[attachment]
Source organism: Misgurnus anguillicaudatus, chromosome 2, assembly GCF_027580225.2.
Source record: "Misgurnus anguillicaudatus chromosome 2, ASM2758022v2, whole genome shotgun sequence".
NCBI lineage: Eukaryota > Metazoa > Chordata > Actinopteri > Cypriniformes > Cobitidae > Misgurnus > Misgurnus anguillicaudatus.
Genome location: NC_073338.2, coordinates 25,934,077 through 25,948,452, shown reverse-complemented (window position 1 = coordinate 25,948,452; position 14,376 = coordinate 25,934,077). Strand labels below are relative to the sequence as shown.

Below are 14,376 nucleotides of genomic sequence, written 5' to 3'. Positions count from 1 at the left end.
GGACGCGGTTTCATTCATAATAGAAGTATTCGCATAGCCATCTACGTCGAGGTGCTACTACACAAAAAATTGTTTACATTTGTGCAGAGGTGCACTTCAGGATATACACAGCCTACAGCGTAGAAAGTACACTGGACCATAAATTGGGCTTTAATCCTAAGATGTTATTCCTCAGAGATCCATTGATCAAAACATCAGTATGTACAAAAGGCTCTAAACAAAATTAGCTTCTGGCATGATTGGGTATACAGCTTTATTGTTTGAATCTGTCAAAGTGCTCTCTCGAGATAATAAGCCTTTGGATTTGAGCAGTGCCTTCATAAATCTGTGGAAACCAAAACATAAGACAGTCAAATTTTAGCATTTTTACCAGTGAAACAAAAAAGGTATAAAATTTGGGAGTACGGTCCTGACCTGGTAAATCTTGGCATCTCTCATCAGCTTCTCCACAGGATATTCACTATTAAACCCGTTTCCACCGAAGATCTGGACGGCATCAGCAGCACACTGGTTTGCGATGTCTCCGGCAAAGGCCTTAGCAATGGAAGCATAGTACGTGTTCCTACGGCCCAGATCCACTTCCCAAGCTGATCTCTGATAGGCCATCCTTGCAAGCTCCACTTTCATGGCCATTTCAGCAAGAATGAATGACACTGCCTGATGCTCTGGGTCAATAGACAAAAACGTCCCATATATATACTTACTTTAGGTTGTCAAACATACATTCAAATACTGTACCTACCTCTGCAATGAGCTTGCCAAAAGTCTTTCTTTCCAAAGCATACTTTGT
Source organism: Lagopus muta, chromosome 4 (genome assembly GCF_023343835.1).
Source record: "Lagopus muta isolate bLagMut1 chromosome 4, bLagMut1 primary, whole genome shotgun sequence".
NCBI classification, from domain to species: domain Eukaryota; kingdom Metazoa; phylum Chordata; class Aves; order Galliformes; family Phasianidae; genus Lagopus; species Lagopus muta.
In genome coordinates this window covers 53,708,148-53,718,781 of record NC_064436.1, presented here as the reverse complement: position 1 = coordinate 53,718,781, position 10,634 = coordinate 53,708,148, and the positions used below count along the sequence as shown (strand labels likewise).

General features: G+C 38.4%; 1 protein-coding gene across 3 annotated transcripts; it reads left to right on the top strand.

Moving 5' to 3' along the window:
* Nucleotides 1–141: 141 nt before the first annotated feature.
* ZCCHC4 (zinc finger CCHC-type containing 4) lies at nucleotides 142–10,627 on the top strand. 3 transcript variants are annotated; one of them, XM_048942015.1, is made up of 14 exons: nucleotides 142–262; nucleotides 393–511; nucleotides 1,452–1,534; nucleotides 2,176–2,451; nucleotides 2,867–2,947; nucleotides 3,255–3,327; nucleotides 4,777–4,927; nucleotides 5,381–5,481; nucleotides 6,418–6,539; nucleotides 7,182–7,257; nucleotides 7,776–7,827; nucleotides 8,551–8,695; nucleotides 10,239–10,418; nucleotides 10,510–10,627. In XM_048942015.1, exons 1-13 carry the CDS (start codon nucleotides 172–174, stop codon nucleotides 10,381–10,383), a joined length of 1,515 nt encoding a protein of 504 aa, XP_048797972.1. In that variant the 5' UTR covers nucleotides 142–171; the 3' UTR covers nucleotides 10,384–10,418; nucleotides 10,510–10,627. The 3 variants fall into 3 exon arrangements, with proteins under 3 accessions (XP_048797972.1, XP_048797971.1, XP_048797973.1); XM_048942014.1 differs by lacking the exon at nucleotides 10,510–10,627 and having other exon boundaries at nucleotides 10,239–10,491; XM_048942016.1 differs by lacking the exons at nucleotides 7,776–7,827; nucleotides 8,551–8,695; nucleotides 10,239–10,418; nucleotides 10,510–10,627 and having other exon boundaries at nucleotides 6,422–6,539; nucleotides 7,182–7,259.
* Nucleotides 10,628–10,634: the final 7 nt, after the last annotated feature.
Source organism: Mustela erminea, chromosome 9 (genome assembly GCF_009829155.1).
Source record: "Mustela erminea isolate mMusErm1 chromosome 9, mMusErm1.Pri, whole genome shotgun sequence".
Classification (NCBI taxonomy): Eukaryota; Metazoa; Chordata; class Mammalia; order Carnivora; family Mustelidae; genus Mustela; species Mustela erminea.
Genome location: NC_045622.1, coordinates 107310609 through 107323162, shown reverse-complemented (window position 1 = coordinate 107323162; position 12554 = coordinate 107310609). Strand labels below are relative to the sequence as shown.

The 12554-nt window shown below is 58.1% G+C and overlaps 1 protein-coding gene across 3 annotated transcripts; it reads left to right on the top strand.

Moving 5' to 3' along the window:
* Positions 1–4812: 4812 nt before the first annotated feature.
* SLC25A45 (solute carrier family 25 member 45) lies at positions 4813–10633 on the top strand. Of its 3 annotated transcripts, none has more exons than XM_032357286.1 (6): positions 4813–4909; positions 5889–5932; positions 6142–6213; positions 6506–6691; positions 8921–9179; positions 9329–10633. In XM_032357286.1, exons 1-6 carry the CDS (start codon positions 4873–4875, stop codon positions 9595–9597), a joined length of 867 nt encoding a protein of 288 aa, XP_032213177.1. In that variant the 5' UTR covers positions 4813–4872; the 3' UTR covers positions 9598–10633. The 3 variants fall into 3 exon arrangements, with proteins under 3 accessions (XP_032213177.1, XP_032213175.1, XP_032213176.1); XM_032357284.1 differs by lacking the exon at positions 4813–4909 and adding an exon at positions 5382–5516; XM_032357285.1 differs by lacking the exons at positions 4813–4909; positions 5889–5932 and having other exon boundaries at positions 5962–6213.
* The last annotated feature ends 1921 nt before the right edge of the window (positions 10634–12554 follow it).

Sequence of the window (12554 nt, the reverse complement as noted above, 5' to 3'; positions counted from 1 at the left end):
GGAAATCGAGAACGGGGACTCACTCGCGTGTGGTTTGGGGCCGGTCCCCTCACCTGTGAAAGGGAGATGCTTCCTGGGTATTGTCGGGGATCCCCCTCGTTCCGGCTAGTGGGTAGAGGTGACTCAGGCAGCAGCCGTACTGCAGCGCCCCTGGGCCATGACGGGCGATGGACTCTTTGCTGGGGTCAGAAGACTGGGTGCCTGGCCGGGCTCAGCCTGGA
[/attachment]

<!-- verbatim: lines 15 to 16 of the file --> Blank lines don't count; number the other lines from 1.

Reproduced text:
* Nucleotides 10,628–10,634: the final 7 nt, after the last annotated feature.
Source organism: Mustela erminea, chromosome 9 (genome assembly GCF_009829155.1).